The Holodeck Needs Less Than You Think To Start

Steve Anderson : End Game
Steve Anderson
The Video Store Guy
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The Holodeck Needs Less Than You Think To Start

In what may be the best chunk of news I could have found today outside of my discovery that burritos are now available for free thanks to a special program to increase burrito awareness, I discovered that not only is an actual genuine holodeck under development, but it's also using current technology and really only needs one thing. What is this one thing and how can I supply it in exchange for a free holodeck, you may be asking. As it turns out, the one thing that's really needed for a holodeck is the next killer app.

First, a bit of background: one of the writers from Star Trek: The Next Generation--Lee Sheldon, who also had a producer role with the show--eventually became an associate professor at Rensselaer Polytechnic Institute, and he actually got some grant money to create what's being called the Emergent Reality Lab. That's a fancy name for what is essentially a first-generation holodeck, and he and his team are making it with current off-the-shelf parts. What's more, even Sheldon admits that they're not the first ones to be doing something like this. However, he discussed an environment that featured a whole lot of things not normally found in gaming that would be a part of the Emergent Reality Lab, like omni-directional treadmill floors and devices that could release smells into a room.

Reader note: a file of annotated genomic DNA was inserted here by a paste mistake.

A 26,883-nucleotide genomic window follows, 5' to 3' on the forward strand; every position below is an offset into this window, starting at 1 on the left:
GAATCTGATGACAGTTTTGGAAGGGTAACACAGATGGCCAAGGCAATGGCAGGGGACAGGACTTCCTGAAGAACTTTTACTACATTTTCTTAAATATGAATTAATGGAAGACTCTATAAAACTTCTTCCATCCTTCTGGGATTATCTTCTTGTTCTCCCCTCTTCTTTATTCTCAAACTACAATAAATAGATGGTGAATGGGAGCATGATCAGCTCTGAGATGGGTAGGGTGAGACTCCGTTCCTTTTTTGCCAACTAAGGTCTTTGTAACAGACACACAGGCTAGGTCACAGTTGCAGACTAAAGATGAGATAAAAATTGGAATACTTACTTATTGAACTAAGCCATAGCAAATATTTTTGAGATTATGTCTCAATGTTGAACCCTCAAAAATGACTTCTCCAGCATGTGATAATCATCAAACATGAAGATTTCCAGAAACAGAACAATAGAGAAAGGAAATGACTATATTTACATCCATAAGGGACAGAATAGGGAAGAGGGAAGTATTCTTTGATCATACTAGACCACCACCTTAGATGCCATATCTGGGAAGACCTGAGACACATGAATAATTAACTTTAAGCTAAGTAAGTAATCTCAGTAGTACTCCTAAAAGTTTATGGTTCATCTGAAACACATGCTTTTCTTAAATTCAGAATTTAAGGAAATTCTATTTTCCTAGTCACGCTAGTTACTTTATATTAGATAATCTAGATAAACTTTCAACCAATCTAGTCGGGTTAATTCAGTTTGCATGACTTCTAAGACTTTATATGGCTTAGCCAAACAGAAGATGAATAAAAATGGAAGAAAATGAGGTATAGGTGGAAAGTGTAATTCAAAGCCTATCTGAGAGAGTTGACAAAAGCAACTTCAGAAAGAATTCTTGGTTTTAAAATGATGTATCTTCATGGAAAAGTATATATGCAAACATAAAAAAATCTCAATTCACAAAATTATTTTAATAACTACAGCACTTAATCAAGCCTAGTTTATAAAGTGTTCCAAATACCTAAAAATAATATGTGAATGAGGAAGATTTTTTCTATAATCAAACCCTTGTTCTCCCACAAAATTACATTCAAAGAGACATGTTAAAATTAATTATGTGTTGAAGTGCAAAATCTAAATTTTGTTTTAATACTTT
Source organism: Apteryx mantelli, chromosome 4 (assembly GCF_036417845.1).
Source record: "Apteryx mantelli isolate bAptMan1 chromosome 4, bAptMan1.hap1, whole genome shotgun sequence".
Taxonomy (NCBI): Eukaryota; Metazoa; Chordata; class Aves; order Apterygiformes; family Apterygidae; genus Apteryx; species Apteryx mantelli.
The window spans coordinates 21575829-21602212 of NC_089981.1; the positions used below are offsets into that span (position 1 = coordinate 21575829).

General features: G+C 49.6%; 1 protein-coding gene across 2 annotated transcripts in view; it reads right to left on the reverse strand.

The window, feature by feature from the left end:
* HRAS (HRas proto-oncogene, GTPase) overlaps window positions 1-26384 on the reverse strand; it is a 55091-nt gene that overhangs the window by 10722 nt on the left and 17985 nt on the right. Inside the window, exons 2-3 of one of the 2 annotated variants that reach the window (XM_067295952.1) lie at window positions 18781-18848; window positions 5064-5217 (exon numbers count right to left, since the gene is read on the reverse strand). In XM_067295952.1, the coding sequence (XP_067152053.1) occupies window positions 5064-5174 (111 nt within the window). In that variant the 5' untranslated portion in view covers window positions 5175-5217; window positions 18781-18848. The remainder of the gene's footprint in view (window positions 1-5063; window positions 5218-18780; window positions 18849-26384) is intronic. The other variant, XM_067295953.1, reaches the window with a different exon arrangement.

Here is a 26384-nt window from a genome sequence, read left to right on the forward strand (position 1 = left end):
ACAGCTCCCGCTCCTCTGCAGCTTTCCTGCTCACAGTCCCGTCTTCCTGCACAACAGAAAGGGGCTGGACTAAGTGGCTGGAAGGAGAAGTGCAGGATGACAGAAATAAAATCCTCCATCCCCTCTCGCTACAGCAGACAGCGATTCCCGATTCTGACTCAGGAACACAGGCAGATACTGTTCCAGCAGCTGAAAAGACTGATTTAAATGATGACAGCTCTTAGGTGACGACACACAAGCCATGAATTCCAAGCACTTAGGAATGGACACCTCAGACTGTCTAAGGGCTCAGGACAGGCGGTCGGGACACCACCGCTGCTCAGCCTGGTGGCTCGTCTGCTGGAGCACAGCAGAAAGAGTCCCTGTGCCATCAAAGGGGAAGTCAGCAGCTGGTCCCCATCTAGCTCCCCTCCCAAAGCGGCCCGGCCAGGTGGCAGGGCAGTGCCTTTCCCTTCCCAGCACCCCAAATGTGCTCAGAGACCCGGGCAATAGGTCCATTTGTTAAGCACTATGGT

Naturally, it's not completely Star Trek-grade yet. There are no force fields to project to simulate textures, no automatic replicators to add consumable elements like food. But what it is is the start of a whole new kind of gaming experience that, according to Sheldon, is going to need a whole new brand of game writer. Specifically, a kind of game writer that can make the player feel in control, but is actually, quietly, leading the character through the plot in question. When a player can just throw up their hands and say "I'm out!" before wandering in a different direction, that does sort of change the dynamics of gaming quite a bit.

It could well be that, in the future, more games will end up like the Fallout or Elder Scrolls series, games that have a central plotline but don't specifically require that it be followed immediately. The kind of games that allow a player to go where they like inside the confines of a larger world, eventually reaching at least one end.

The future of gaming is the kind of thing that's always in flux, but that's why a lot of gamers stick around. After all, it's hard to resist the thrill of "what's coming next", and that's a thrill that gaming has in spades.
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